These code examples assume you have a variable patient that is a dynamic object containing a FHIR Patient resource.

Searching for a Value

The following code searches through identifiers of the Patient resource looking for a particular system using two different approaches. In order to write this code, you would need to be familiar enough with the FHIR specification to know that the JSON structure of a Patient resource contains an identifier that has a system name/value pair.

// Put JSON representation of Patient resource into a dynamic object
set patient = ##class(%DynamicObject).%FromJSON("c:\localdata\myPatient.json")

//Searching for a identifier with a specific system
set mySystem = "urn:oid:1.2.36.146.595.217.0.1"

//Approach 1: Use an Iterator    
if $isobject(patient.identifier) {
  set identifierIterator = patient.identifier.%GetIterator()
  while identifierIterator.%GetNext(, .identifier) {
    if identifier.system = mySystem {
      write "Found identifier: " _ identifier.value,!
    }
  }
}

//Approach 2: Use a 'for' loop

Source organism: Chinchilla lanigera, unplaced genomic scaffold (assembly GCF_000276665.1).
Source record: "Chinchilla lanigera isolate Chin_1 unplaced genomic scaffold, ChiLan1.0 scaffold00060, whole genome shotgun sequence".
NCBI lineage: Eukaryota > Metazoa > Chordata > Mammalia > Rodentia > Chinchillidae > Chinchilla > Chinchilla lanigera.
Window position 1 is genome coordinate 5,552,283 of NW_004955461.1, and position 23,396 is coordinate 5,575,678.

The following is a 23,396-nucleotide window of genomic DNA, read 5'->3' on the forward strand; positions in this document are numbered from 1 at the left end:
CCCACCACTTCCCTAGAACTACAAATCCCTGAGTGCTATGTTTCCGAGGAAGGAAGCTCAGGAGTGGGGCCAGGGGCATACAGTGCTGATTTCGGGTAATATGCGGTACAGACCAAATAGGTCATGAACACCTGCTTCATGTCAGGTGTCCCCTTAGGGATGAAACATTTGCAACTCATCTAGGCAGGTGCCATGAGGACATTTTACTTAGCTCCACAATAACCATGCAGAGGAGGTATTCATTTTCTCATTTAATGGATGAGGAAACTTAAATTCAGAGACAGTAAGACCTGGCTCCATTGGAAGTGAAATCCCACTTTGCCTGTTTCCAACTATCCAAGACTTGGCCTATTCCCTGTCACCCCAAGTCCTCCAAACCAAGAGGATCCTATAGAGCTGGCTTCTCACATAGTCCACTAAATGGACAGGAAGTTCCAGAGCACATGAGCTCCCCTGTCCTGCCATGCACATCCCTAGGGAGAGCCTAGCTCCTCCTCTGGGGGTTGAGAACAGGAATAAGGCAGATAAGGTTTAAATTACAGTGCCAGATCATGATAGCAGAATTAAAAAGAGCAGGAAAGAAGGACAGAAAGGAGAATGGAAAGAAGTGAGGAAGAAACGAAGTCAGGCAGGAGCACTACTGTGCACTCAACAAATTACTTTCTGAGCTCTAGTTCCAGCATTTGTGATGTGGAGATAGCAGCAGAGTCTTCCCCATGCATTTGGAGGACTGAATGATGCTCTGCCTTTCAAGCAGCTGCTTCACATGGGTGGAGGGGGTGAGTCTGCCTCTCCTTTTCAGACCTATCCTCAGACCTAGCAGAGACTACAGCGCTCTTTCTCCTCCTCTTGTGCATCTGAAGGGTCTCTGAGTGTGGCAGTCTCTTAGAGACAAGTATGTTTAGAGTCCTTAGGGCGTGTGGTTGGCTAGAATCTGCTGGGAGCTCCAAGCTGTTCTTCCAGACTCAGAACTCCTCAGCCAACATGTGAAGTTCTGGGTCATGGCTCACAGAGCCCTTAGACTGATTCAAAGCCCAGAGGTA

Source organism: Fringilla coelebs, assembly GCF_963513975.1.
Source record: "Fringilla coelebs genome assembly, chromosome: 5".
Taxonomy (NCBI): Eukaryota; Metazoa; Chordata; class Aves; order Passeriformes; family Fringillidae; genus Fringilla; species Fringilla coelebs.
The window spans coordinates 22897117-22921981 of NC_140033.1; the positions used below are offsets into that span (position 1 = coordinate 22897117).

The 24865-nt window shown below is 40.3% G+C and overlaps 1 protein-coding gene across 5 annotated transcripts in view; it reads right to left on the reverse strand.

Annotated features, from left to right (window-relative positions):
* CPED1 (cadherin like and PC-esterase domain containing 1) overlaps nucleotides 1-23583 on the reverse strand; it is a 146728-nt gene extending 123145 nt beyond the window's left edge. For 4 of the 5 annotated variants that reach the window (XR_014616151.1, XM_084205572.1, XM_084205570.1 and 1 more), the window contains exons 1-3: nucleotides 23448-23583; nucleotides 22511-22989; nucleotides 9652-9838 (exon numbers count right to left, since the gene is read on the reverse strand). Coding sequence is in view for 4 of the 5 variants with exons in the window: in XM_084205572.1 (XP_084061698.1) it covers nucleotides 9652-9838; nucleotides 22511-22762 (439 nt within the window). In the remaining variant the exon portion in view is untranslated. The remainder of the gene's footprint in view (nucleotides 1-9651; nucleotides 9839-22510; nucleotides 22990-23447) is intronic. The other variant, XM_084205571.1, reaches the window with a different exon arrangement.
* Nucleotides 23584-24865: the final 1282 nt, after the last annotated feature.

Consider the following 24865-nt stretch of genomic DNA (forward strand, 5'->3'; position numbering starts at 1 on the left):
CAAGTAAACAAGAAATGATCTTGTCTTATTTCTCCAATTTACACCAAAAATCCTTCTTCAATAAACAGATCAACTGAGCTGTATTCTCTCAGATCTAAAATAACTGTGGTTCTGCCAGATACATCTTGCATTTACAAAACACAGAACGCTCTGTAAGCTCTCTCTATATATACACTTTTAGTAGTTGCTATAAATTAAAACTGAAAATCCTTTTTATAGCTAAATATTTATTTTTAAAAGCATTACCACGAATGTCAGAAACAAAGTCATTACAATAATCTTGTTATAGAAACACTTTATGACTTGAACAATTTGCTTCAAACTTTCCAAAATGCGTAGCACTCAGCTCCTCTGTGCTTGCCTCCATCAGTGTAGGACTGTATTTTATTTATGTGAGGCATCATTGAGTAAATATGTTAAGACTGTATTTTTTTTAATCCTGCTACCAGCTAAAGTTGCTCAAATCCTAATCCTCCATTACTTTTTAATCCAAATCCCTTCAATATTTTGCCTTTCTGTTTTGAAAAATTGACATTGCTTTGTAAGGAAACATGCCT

if $isobject(patient.identifier) {
  for i=0:1:patient.identifier.%Size()-1 {
    set identifier = patient.identifier.%Get(i)
    if identifier.system = mySystem {
      write "Found identifier: " _ identifier.value,!
    }
  }
}
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Extracting a Value

The following code fragment extracts the family name from the Patient resource.

if $isobject(patient.name) && (patient.name.%Size() > 0) {
  set myFamilyname = patient.name.%Get(0).family
}
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Modifying a Value

The following code fragment sets the Patient resource’s active field, which is a boolean, to 0.

do patient.%Set("active", 0, "boolean")
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Adding a New JSON Object

When you want to add a new JSON object to an existing dynamic object, you can choose whether to use an ObjectScript syntax or a JSON syntax. For example, the following code adds a new identifier to the patient, using two different approaches that have the same result.

set mySystem = "urn:oid:1.2.36.146.595.217.0.1"
set myValue = "ABCDE"

// Approach 1: Use JSON syntax
if '$isobject(patient.identifier) {
  set patient.identifier = ##class(%DynamicArray).%New()
 }

do patient.identifier.%Push({
  "type": {
    "coding": [
      {